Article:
The success of the Montgomery Bus Boycott inspired the formation of the umbrella group - The Southern Christian Leadership Conference (SCLC). Its main aim was to assist local groups in their nonviolent struggle for civil rights. On 14 February 1957, Martin Luther King was elected as president of the organisation.
The SCLC was a Christian organisation so it derived its tactics from Christian teachings. As such, its principles were as follows:
The SCLC was unique in that, as an umbrella organisation, it brought together different civil rights organisations. Rather than offer individual membership, it assisted other organisations in local protests.
The organisation was called the ‘Southern Negro Leaders Conference on Transportation and Non-violent Integration’ at first, but it soon changed its name to ‘Southern Christian Leadership Conference’ to emphasise its Christian roots.
SCLC called for three basic ‘wants’:
The organisers of the SCLC decided to expand the objectives and the reach of the organisation. Leaders such a Bayard Rustin argued that local organisation was key to creating effective protest. So the SCLC aimed to coordinate, advice and develop the work done by numerous civil rights groups. It also wanted to offer workshops teaching the basics of nonviolent protest. However, the absence of direct action protest for civil rights in the South made it difficult for the SCLC to reach its full potential.
Thus, the SCLC threw themselves at assisting black Americans to register to vote. In 1958 Ella Baker helped launch the “Crusade for Citizenship”. This voter registration drive was aimed at registering two million blacks before the 1960 election. The campaign proved to be overambitious and highlighted the need for the SCLC to work with other organisations.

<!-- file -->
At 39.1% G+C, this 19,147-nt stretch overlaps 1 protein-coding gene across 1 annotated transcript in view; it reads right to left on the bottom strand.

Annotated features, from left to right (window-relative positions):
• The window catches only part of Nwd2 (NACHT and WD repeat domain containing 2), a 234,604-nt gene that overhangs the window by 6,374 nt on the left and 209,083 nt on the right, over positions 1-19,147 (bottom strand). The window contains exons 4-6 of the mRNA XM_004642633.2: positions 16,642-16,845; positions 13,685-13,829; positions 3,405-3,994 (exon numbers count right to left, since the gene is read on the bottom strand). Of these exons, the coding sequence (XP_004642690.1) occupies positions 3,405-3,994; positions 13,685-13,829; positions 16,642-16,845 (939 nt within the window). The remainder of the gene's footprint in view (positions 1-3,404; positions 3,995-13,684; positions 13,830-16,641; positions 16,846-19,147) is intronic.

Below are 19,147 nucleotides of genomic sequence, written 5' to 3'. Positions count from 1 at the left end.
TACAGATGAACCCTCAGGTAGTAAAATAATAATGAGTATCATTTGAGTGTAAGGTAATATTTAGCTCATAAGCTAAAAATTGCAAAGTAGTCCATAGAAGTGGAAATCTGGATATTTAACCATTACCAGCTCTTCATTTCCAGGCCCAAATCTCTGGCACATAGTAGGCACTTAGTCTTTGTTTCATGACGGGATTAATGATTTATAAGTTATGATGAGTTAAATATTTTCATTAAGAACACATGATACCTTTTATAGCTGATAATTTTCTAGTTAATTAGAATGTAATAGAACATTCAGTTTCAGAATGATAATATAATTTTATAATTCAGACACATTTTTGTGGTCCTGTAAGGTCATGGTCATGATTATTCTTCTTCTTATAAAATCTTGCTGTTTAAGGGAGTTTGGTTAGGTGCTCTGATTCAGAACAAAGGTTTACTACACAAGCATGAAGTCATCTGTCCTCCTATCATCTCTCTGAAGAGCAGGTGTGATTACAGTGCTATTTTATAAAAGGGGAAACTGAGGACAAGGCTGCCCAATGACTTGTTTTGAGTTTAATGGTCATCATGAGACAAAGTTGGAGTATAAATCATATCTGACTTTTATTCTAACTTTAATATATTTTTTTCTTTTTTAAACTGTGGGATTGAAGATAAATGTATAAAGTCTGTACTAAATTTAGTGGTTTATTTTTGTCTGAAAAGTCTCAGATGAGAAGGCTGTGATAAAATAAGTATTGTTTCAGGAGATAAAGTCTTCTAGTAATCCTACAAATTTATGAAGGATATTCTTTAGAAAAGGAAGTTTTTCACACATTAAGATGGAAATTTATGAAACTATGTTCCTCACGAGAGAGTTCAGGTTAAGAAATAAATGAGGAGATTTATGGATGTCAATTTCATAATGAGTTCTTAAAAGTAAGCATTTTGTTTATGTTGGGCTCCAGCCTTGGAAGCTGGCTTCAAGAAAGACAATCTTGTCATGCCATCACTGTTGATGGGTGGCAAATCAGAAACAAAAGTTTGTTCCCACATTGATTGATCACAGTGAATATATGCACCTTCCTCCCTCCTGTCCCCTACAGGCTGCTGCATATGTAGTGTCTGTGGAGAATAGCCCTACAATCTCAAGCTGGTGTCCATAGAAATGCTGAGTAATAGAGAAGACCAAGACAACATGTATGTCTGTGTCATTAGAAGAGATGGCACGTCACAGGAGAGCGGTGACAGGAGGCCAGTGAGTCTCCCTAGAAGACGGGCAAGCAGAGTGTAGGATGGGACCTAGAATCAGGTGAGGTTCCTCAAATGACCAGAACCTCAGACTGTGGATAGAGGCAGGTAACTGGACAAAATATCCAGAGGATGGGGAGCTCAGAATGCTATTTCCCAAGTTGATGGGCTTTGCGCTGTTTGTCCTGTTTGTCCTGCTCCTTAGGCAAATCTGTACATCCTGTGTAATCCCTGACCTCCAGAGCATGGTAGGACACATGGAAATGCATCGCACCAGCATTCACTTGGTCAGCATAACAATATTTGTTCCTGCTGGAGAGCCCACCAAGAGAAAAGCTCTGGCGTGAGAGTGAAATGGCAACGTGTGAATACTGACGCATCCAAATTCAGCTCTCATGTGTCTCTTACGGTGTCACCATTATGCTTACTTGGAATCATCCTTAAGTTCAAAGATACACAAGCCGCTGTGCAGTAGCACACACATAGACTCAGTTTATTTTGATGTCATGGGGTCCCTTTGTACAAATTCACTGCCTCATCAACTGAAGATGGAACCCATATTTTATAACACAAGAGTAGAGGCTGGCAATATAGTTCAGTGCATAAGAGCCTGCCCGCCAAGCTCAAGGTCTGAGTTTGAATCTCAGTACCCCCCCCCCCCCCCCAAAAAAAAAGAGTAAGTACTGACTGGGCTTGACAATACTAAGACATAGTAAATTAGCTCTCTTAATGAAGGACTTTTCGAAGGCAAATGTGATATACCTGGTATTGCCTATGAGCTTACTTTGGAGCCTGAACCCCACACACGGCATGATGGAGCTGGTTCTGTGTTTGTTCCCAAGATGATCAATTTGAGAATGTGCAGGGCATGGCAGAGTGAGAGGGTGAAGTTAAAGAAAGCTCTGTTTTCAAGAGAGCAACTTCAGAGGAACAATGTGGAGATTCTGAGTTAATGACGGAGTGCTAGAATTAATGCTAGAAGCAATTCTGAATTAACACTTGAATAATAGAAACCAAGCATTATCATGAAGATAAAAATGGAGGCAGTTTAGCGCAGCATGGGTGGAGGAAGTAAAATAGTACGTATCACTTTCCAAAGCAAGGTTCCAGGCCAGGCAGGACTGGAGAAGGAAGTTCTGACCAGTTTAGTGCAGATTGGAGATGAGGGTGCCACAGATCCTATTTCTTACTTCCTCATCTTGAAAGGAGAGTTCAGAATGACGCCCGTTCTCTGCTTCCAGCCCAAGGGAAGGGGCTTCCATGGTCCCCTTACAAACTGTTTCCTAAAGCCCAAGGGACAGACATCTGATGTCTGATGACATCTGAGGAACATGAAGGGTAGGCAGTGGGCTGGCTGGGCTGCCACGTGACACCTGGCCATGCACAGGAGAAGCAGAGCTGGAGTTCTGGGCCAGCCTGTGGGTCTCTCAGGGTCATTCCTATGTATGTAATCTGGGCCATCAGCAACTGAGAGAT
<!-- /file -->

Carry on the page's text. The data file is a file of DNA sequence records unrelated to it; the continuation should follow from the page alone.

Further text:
In 1961 the SNCC called on the SCLC and Martin Luther King to join the Albany Movement. The campaign had a major obstacle to deal with in the form of Albany Police Chief Laurie Pritchett, who had mastered the art of appearing nonviolent. The police chief preached about his use of nonviolence with a focus on mass arrests instead of mass beatings. This meant that the protest did not have the same media attention as others.
International outrage came later, in Birmingham, Alabama in 1963. The city authorities’ violent response to the demonstrations - including that of the notorious leader, Bull Connor - gained wide media coverage. Many people were shocked by the use of high pressure fire hoses and dogs to attack non-violent protesters.
A veteran of the demonstrations said: "the news media did not make the Birmingham movement powerful; it was the power of the movement that forced the press to cover it."
The SCLC also helped organise the 1963 ‘March on Washington for Jobs and Freedom’. This saw 250,000 protesters march into Washington DC on 28 August 1963.
In 1965, SCLC launched a voter registration drive and campaigned for the Voting Rights Act, which was passed in the same year. This came seven months after King launched a SCLC campaign in Selma, with the objective of pressuring Congress into action over voting rights.
This 50-mile march from Selma to Montgomery was organised by both the SNCC and the SCLC. It was not long before state troopers started attacking the marchers, which encouraged even more protesters to join the march.
After the march, SCLC focused on the poverty found in inner city ghettos with a high proportion of black inhabitants. SCLC blamed poverty for the increase in inner-city violence. With little access to good jobs, many of those who lived in the ghettos were forced to turn to crime to put food on their table. SCLC thought that the solution to this poverty was to create jobs to enable black people to climb out of poverty.
The SCLC wanted to improved housing, jobs, and better pay to improve the lives of those living in the ghettos.
The SCLC experienced a major blow when Martin Luther King was assassinated in April 1968. To many, King came to define the SCLC thanks to his global recognition and tireless work. His successor, Ralph Abernathy, was a well-respected figure in the civil rights cause, but he could never have the same status as King.
See also: 1963 Birmingham Campaign
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